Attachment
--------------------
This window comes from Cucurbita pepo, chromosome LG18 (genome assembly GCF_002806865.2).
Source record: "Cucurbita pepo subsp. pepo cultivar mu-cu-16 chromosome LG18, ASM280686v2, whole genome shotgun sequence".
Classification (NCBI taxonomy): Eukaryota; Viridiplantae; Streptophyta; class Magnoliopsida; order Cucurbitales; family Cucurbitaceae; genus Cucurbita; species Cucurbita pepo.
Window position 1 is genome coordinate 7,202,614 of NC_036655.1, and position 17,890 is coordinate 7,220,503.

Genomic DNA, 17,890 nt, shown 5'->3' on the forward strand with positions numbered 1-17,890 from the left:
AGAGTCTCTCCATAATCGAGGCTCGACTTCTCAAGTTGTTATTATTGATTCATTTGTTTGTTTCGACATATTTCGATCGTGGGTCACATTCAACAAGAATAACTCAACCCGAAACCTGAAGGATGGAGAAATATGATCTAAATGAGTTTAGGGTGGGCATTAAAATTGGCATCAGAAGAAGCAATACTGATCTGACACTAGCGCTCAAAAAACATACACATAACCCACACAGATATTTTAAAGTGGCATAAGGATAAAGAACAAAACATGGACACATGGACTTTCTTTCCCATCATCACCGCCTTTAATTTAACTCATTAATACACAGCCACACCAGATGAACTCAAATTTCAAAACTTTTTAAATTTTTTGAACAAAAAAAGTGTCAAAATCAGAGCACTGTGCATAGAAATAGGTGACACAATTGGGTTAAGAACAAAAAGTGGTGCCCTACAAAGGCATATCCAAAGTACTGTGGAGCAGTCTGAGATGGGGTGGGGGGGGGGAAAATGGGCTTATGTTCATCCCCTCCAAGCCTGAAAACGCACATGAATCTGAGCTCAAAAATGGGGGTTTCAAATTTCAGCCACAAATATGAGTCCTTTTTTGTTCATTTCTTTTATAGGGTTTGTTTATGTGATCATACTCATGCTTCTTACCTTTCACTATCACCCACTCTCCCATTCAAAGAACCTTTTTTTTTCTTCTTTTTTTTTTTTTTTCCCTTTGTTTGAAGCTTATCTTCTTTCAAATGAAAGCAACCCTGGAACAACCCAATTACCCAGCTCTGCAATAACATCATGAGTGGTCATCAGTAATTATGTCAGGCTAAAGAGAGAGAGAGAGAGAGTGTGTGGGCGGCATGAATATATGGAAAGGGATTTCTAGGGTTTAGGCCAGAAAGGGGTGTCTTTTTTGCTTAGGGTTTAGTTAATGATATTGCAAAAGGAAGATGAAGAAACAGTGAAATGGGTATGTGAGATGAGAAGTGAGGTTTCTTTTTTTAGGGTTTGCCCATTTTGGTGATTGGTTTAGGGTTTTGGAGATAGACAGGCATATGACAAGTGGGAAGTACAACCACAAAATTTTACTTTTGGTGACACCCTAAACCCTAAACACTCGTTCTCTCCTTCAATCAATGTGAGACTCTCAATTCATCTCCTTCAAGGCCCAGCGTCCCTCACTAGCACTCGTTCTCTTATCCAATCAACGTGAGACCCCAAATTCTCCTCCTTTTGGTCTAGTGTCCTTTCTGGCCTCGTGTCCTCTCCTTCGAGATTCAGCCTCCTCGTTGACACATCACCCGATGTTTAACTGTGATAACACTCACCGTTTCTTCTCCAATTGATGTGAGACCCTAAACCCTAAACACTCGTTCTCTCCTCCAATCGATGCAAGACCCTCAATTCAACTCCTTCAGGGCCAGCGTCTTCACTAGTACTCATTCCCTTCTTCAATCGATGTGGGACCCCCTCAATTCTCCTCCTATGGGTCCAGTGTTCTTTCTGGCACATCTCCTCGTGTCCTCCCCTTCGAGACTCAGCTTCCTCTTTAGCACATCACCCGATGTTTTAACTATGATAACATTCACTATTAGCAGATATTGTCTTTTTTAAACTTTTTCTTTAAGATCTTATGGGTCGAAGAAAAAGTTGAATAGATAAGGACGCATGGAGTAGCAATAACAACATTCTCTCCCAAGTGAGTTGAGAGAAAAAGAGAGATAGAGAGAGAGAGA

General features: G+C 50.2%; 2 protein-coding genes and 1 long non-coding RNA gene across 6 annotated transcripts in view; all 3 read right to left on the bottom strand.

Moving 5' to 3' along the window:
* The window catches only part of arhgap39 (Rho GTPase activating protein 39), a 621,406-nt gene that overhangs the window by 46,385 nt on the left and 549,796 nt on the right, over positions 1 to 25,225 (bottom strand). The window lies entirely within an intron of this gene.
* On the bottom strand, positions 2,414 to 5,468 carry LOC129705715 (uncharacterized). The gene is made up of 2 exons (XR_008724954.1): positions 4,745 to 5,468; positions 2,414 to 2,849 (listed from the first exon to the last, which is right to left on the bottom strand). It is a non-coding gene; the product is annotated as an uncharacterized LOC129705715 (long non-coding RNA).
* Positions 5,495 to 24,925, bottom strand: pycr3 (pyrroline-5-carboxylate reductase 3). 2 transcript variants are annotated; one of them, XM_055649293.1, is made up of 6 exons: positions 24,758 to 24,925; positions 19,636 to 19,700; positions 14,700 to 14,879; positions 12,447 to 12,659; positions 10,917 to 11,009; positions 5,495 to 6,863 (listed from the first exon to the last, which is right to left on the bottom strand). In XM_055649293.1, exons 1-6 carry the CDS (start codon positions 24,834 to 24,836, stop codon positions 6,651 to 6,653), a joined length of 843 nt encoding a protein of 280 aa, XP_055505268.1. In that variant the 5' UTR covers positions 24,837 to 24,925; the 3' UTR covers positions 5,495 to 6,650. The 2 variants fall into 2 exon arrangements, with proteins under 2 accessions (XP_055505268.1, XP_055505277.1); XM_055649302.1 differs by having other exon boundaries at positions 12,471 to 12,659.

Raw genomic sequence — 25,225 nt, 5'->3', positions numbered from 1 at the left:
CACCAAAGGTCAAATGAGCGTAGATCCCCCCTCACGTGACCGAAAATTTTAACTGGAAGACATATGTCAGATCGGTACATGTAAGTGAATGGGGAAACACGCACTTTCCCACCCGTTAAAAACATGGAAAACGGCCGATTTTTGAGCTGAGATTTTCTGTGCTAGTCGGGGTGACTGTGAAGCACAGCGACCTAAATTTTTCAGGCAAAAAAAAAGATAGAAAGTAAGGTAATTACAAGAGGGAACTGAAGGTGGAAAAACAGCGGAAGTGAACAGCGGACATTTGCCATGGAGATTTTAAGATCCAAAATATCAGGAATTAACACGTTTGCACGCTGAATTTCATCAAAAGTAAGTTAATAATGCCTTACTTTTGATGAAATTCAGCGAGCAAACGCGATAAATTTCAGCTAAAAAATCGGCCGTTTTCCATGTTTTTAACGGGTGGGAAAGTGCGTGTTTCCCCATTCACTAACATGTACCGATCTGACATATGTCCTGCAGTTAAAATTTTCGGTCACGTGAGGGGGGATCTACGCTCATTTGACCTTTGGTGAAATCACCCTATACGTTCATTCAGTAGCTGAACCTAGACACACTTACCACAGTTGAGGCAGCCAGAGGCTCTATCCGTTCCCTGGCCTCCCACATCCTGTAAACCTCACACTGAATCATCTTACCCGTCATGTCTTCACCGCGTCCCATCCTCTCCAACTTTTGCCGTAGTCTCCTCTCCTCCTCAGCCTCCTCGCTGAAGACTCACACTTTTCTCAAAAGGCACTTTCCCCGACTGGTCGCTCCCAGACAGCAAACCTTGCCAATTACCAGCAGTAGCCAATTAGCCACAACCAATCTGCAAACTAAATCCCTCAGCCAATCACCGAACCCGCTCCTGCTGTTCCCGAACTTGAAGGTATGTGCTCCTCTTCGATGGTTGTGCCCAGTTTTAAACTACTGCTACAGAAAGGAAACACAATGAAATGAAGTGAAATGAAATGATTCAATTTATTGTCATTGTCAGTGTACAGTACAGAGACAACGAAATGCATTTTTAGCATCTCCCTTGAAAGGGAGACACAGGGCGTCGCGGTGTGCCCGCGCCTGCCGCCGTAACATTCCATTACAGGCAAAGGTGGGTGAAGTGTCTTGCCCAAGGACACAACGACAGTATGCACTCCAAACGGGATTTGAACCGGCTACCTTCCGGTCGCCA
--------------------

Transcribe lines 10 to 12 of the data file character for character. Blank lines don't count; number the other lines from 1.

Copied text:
* On the bottom strand, positions 2,414 to 5,468 carry LOC129705715 (uncharacterized). The gene is made up of 2 exons (XR_008724954.1): positions 4,745 to 5,468; positions 2,414 to 2,849 (listed from the first exon to the last, which is right to left on the bottom strand). It is a non-coding gene; the product is annotated as an uncharacterized LOC129705715 (long non-coding RNA).
* Positions 5,495 to 24,925, bottom strand: pycr3 (pyrroline-5-carboxylate reductase 3). 2 transcript variants are annotated; one of them, XM_055649293.1, is made up of 6 exons: positions 24,758 to 24,925; positions 19,636 to 19,700; positions 14,700 to 14,879; positions 12,447 to 12,659; positions 10,917 to 11,009; positions 5,495 to 6,863 (listed from the first exon to the last, which is right to left on the bottom strand). In XM_055649293.1, exons 1-6 carry the CDS (start codon positions 24,834 to 24,836, stop codon positions 6,651 to 6,653), a joined length of 843 nt encoding a protein of 280 aa, XP_055505268.1. In that variant the 5' UTR covers positions 24,837 to 24,925; the 3' UTR covers positions 5,495 to 6,650. The 2 variants fall into 2 exon arrangements, with proteins under 2 accessions (XP_055505268.1, XP_055505277.1); XM_055649302.1 differs by having other exon boundaries at positions 12,471 to 12,659.

Raw genomic sequence — 25,225 nt, 5'->3', positions numbered from 1 at the left: